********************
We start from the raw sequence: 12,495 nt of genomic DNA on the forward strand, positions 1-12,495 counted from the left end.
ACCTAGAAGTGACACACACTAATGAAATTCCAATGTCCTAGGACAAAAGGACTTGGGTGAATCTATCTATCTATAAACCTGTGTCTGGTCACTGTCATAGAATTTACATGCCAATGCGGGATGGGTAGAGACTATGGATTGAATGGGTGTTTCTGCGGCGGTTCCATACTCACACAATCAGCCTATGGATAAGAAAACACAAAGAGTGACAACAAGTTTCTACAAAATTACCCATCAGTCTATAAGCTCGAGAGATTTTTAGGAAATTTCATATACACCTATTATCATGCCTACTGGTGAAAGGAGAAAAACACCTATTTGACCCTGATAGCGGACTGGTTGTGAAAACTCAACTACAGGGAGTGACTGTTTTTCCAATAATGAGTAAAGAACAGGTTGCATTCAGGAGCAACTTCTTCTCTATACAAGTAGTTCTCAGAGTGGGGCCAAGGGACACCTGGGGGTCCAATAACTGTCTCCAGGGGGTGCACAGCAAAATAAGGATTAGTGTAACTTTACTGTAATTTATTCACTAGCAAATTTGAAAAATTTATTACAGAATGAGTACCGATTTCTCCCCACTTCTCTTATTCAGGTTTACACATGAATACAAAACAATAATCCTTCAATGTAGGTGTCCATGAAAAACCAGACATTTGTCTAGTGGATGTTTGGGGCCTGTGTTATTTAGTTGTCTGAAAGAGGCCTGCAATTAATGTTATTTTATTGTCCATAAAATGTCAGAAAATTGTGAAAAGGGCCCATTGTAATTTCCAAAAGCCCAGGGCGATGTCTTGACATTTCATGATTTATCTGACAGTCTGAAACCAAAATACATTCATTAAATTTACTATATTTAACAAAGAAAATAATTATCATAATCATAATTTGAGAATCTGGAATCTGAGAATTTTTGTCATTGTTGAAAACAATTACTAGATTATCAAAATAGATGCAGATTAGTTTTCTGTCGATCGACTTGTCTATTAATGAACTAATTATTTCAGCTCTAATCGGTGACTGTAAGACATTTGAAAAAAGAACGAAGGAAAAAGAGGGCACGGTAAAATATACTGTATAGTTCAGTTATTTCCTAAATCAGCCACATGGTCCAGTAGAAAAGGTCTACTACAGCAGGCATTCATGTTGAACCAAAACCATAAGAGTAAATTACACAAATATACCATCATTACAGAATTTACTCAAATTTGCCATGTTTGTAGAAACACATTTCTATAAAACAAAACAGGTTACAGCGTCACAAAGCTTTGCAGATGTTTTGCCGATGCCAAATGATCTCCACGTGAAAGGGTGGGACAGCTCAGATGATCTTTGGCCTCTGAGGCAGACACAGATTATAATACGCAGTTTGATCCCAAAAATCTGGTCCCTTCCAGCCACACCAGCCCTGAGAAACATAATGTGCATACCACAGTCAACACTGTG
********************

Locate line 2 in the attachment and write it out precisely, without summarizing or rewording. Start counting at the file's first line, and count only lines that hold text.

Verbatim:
ACCTAGAAGTGACACACACTAATGAAATTCCAATGTCCTAGGACAAAAGGACTTGGGTGAATCTATCTATCTATAAACCTGTGTCTGGTCACTGTCATAGAATTTACATGCCAATGCGGGATGGGTAGAGACTATGGATTGAATGGGTGTTTCTGCGGCGGTTCCATACTCACACAATCAGCCTATGGATAAGAAAACACAAAGAGTGACAACAAGTTTCTACAAAATTACCCATCAGTCTATAAGCTCGAGAGATTTTTAGGAAATTTCATATACACCTATTATCATGCCTACTGGTGAAAGGAGAAAAACACCTATTTGACCCTGATAGCGGACTGGTTGTGAAAACTCAACTACAGGGAGTGACTGTTTTTCCAATAATGAGTAAAGAACAGGTTGCATTCAGGAGCAACTTCTTCTCTATACAAGTAGTTCTCAGAGTGGGGCCAAGGGACACCTGGGGGTCCAATAACTGTCTCCAGGGGGTGCACAGCAAAATAAGGATTAGTGTAACTTTACTGTAATTTATTCACTAGCAAATTTGAAAAATTTATTACAGAATGAGTACCGATTTCTCCCCACTTCTCTTATTCAGGTTTACACATGAATACAAAACAATAATCCTTCAATGTAGGTGTCCATGAAAAACCAGACATTTGTCTAGTGGATGTTTGGGGCCTGTGTTATTTAGTTGTCTGAAAGAGGCCTGCAATTAATGTTATTTTATTGTCCATAAAATGTCAGAAAATTGTGAAAAGGGCCCATTGTAATTTCCAAAAGCCCAGGGCGATGTCTTGACATTTCATGATTTATCTGACAGTCTGAAACCAAAATACATTCATTAAATTTACTATATTTAACAAAGAAAATAATTATCATAATCATAATTTGAGAATCTGGAATCTGAGAATTTTTGTCATTGTTGAAAACAATTACTAGATTATCAAAATAGATGCAGATTAGTTTTCTGTCGATCGACTTGTCTATTAATGAACTAATTATTTCAGCTCTAATCGGTGACTGTAAGACATTTGAAAAAAGAACGAAGGAAAAAGAGGGCACGGTAAAATATACTGTATAGTTCAGTTATTTCCTAAATCAGCCACATGGTCCAGTAGAAAAGGTCTACTACAGCAGGCATTCATGTTGAACCAAAACCATAAGAGTAAATTACACAAATATACCATCATTACAGAATTTACTCAAATTTGCCATGTTTGTAGAAACACATTTCTATAAAACAAAACAGGTTACAGCGTCACAAAGCTTTGCAGATGTTTTGCCGATGCCAAATGATCTCCACGTGAAAGGGTGGGACAGCTCAGATGATCTTTGGCCTCTGAGGCAGACACAGATTATAATACGCAGTTTGATCCCAAAAATCTGGTCCCTTCCAGCCACACCAGCCCTGAGAAACATAATGTGCATACCACAGTCAACACTGTG